Crime And Labor Markets
August 25, 1999
Economists have repeatedly found that higher arrest and conviction rates, and longer prison terms, reduce crime. The effects of labor markets, if any, on crime have been less clear. Two recent studies, however, find that healthy job markets reduce participation in crime.
- Using data for the 48 contiguous states plus the District of Columbia over the years 1984-93, three James Madison University economists find that a 10 percent increase in unskilled wages decreases crime about 6 percent.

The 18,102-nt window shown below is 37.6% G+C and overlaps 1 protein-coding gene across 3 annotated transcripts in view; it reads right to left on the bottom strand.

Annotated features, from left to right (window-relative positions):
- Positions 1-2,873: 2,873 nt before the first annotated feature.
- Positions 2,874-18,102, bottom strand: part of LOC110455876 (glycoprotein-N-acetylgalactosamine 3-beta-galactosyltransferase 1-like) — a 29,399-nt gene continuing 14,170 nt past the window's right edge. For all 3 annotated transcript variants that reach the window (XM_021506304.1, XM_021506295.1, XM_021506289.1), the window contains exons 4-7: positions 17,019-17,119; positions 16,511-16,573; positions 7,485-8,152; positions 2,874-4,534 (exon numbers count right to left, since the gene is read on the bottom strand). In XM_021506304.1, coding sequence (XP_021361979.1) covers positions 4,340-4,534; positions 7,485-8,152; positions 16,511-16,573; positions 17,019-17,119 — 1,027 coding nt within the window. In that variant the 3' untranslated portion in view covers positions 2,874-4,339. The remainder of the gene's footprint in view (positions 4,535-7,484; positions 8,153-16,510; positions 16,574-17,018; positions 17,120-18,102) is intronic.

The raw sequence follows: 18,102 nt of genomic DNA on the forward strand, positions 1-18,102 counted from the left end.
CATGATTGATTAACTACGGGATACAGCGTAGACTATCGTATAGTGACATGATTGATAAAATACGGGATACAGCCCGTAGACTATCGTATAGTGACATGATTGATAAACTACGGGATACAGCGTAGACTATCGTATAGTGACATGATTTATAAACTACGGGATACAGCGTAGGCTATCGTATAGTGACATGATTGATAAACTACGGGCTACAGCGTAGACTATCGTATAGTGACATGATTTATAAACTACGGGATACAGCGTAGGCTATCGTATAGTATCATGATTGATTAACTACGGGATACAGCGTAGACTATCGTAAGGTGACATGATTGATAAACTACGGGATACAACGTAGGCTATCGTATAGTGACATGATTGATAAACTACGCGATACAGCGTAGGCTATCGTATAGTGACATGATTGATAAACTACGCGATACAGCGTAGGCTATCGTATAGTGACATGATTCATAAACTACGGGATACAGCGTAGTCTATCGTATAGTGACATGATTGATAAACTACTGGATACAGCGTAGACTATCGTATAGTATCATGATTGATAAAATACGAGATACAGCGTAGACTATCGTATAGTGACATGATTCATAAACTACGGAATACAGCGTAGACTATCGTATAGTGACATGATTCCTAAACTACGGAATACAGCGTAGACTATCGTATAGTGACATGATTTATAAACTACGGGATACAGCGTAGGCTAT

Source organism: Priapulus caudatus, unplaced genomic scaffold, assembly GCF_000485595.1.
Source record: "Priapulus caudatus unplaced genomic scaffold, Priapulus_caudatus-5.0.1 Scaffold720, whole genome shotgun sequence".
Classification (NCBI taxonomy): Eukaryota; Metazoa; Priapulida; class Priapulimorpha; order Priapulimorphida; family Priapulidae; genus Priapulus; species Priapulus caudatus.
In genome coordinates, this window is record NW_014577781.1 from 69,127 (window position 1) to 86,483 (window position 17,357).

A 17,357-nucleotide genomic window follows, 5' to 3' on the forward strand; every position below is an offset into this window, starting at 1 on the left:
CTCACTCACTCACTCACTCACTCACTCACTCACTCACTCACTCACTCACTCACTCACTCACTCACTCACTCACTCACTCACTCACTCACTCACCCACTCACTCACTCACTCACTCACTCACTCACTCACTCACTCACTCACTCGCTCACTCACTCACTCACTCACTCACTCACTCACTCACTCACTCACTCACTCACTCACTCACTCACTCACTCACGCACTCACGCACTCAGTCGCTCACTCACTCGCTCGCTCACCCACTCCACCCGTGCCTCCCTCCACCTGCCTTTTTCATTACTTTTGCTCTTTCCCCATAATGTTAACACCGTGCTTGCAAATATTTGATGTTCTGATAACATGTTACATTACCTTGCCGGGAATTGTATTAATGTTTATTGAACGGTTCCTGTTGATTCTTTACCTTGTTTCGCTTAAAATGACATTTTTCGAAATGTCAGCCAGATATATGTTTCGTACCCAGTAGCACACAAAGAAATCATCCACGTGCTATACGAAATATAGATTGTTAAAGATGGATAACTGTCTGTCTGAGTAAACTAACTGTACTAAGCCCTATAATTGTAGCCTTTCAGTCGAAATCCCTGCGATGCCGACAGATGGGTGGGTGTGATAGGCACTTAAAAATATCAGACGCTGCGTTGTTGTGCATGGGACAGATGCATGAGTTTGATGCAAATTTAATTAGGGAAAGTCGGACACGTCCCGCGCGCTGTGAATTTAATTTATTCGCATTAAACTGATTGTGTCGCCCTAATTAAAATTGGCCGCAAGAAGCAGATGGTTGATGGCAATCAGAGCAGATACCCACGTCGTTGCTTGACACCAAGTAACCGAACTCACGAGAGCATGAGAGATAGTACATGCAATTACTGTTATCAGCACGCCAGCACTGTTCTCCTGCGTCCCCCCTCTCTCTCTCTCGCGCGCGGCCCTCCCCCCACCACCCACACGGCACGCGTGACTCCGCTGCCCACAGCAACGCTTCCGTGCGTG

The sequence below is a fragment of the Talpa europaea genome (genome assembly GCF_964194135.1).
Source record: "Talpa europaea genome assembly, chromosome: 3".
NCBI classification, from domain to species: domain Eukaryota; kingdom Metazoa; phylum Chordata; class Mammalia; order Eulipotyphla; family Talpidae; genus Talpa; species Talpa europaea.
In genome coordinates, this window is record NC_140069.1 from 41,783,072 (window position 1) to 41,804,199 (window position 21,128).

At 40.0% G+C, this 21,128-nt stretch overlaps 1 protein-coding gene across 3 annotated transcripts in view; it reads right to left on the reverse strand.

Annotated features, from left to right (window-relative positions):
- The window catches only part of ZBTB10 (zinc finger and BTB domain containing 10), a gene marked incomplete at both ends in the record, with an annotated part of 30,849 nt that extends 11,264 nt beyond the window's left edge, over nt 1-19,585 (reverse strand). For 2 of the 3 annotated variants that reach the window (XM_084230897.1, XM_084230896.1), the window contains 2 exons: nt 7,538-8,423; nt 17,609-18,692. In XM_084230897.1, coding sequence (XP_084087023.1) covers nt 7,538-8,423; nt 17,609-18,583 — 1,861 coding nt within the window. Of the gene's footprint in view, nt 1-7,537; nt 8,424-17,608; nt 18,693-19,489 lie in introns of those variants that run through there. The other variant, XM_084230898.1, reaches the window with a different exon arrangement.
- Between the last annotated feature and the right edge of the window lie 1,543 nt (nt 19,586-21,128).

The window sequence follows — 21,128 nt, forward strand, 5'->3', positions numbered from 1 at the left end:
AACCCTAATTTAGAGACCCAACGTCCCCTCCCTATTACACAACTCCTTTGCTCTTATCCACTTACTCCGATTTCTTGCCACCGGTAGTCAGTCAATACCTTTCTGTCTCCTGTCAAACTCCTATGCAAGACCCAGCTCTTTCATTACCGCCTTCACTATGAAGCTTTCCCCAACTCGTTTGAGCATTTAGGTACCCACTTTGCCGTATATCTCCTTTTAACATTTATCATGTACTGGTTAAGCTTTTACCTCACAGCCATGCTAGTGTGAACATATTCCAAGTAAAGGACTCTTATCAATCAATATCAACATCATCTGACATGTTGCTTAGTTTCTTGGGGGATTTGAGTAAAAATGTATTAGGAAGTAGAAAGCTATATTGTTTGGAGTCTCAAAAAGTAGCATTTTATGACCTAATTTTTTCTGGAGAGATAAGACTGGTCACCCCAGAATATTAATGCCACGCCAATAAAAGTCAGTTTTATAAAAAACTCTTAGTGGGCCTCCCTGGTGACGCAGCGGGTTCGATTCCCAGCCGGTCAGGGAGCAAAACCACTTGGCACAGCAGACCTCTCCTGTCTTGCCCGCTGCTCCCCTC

- Differences in the degree of income inequality among the states, however, had no impact on crime.
- These results support a 1998 study by University of California - Los Angeles economist Jeffrey Grogger using individual data on young men from the National Longitudinal Survey of Youth. He found a 10 percent increase in wages seems to reduce youth participation in crime by 6 percent to 9 percent.
Source: Joanne M. Doyle, Ehsan Ahmed, and Robert N. Horn, "The Effects of Labor Markets and Income Inequality on Crime: Evidence from Panel Data," Southern Economic Journal, April 1999, pp. 717-38.
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